The famous male choirs, whose voices once soared over choking clouds of coal dust, are another crucial strand of the national musical genius. For many people, they are the personification of Wales as the “Land Of Song.” The choirs were at their peak during the late nineteenth and early twentieth centuries, as many collieries and other large-scale employers had their own instrumental and vocal ensembles. Today, the choirs function primarily as cultural societies and are devoted to charitable causes and education. The Morriston Orpheus Choir, The Tredegar Orpheus Choir and The Treorchy Male Choir are widely considered to be among the finest of these but the Côr Caerdydd, Côr Meibion Pontypridd, Froncysyllte Male Voice Choir and Swansea Philharmonic Choir are also well thought of. All of them perform traditional material like “Dafydd y Gareg Wen (David Of The White Rock),” “Cwm Rhondda (Rhondda Valley),” “Ar hyd y Nos (All Through the Night),”“Llwyn On (The Ash Grove),”“Myfanwy,” “Lisa Lân (Fair Lisa),” and especially, “Hen Wlad Fy Nhadau (Land Of My Fathers),” which has been the Welsh national anthem since around 1849. But their programs can also contain light classics, show tunes, pop numbers and hymns, so folk mavens would be wise to read the set list before purchasing an album. Of course, it is also possible to download favorite tracks, or else rent the classic film “How Green was My Valley.” The soundtrack contains some rousing and highly authentic Welsh choral singing, even though the movie was not filmed on location but at a replica Welsh Village in Malibu Canyon.
Bards, poets, singer-songwriters and solo vocalists have always been celebrated in Wales. Dafydd Iwan began singing during the 1960s folk revival and is not only revered as a moving, inspiring and deeply nationalistic performer with a warmly robust, masculine presence but as a founder of the Sain record label. Siswann George's resonant mezzo-to-alto evokes the earthy humor and undying pride of the Welsh character. Antique folk tunes, shepherds' and miners' work songs, and Breton references all benefit from George's sympathetic treatments. Meredydd Evans, Huw Jones, Meic Stevens, Tudur Morgan and the brothers Huw and Tony Williams are other luminaries worth investigating.
Bands and ensembles of all sizes and configurations are also flourishing. Ar Log (For Hire) is one of the most durable and best-loved Welsh folk groups. The line-up consists of triple harp and lap harp (played by the two Roberts brothers), accordion, flutes, fiddles (a hauntingly resonant viola as well as the more conventional violin), guitar and mandolin, percussion and occasional electric flourishes. The group Crasdant consists of Robin Huw Bowen on triple harp, supported by Ar Log fiddler Stephen Rees, guitarist Huw Williams, and Andy McLauchlin on assorted woodwinds. They have fashioned an acoustic blend that shares many of the intricacies found in the Irish "ascendancy baroque" tradition and, like Ar Log, they often incorporate percussive step-dancing into the mix.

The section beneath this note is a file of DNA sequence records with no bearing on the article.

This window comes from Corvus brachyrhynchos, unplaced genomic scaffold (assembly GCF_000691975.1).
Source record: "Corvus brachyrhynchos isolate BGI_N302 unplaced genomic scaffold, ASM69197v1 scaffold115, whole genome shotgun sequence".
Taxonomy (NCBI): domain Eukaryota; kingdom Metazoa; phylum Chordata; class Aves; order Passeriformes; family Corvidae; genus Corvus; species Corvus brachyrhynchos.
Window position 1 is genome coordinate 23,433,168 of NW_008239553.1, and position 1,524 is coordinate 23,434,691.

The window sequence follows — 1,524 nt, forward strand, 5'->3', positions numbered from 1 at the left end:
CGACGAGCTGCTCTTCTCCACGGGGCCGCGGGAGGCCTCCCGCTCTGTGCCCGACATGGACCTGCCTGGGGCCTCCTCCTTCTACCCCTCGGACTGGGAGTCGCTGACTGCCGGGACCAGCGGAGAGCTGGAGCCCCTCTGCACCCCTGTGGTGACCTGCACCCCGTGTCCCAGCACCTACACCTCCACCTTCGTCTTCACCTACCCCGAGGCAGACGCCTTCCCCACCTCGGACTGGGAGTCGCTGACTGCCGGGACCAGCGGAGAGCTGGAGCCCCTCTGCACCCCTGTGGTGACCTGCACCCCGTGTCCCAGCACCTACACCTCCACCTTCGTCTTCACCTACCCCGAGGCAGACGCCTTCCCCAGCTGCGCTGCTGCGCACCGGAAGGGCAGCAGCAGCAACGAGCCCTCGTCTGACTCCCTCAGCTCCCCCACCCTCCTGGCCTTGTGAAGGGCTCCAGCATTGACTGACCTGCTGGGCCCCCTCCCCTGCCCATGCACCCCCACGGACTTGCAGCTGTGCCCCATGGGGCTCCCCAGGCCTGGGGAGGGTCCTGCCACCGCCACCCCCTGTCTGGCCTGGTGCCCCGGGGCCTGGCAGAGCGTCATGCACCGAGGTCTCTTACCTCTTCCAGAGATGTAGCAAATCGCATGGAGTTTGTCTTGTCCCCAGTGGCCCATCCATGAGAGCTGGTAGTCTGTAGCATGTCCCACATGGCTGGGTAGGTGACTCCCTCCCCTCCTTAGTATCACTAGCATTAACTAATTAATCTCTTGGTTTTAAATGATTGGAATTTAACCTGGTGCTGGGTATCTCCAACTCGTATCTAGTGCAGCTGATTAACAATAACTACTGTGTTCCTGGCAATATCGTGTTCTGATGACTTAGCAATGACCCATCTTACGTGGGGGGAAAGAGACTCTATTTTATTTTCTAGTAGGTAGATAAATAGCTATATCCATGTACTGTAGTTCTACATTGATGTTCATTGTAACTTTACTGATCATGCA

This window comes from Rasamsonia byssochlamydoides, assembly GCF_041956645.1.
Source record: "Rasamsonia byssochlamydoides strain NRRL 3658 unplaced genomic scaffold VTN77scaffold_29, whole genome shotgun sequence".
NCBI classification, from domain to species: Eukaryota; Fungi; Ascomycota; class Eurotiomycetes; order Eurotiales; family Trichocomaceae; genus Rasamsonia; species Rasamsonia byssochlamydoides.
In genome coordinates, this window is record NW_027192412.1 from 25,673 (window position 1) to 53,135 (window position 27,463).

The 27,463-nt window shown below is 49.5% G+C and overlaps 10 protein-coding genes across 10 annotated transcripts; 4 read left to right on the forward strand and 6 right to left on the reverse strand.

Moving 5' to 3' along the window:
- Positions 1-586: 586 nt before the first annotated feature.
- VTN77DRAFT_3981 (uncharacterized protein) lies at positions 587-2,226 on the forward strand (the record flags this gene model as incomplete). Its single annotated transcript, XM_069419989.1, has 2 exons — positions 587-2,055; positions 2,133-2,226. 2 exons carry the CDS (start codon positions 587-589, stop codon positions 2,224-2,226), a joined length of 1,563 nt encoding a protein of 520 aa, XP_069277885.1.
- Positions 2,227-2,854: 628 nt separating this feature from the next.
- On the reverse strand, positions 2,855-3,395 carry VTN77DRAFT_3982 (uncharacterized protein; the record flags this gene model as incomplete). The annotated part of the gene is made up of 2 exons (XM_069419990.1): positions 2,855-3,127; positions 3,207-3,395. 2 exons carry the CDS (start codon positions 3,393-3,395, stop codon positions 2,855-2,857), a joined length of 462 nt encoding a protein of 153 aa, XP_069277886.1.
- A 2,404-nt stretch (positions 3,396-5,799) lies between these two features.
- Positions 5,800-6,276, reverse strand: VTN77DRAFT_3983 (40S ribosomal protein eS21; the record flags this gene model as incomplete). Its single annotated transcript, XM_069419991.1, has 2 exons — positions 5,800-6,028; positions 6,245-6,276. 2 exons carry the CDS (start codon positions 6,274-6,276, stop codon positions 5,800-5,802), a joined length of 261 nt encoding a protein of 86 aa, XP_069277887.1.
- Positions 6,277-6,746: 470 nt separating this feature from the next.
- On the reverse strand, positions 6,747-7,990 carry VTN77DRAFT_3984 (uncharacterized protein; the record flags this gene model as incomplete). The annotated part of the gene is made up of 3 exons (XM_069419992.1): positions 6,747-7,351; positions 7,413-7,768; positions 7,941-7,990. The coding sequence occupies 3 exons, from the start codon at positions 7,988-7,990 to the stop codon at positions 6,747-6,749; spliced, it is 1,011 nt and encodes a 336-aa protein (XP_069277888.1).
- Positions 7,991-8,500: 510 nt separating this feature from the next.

Mabsant and Cusan Tân are two other bands associated with Bowen. Carreg Lafar (Echo Stone), who hail from Cardiff, are extraordinarily fine instrumentalists who play violin, viola and cello, pibgorn, guitars, pibacwd, and percussion. However, the two vocalists, Linda Owen Jones and Rhian Evan Jones, are what makes this band so utterly outstanding. Fernhill began when Ceri Rhys Matthews, a notable multi-instrumentalist and later, a producer for the Fflach Tradd label, and Julie Murphy met in art school. The duo were joined by piper Jonathan Shorland, and squeezebox wizard Andy Cutting. Concentrating on links between Welsh tunes and the music and dance of Brittany, Murphy, Cutting, and Matthews have since annexed Tim Harries on double bass and Cass Meurig on fiddle. Pigyn Clust sometimes recalls early albums by Ireland's Clannad. Judiciously applied jazzy flourishes are wedded to an all-acoustic, harp-driven sound while the lively mixed vocals are mostly sung in Welsh, with a bit of English tossed in for good measure. They are cautiously breaking new ground, but never stray far from their ancestral fires. Bob Delyn A'r Ebyllion fuses pan-Celtic and rock sounds, while Aberjaber is even more eclectic. - Christina Roden
Accordion in Wales: Mick Tems gives us the basics (includes audio)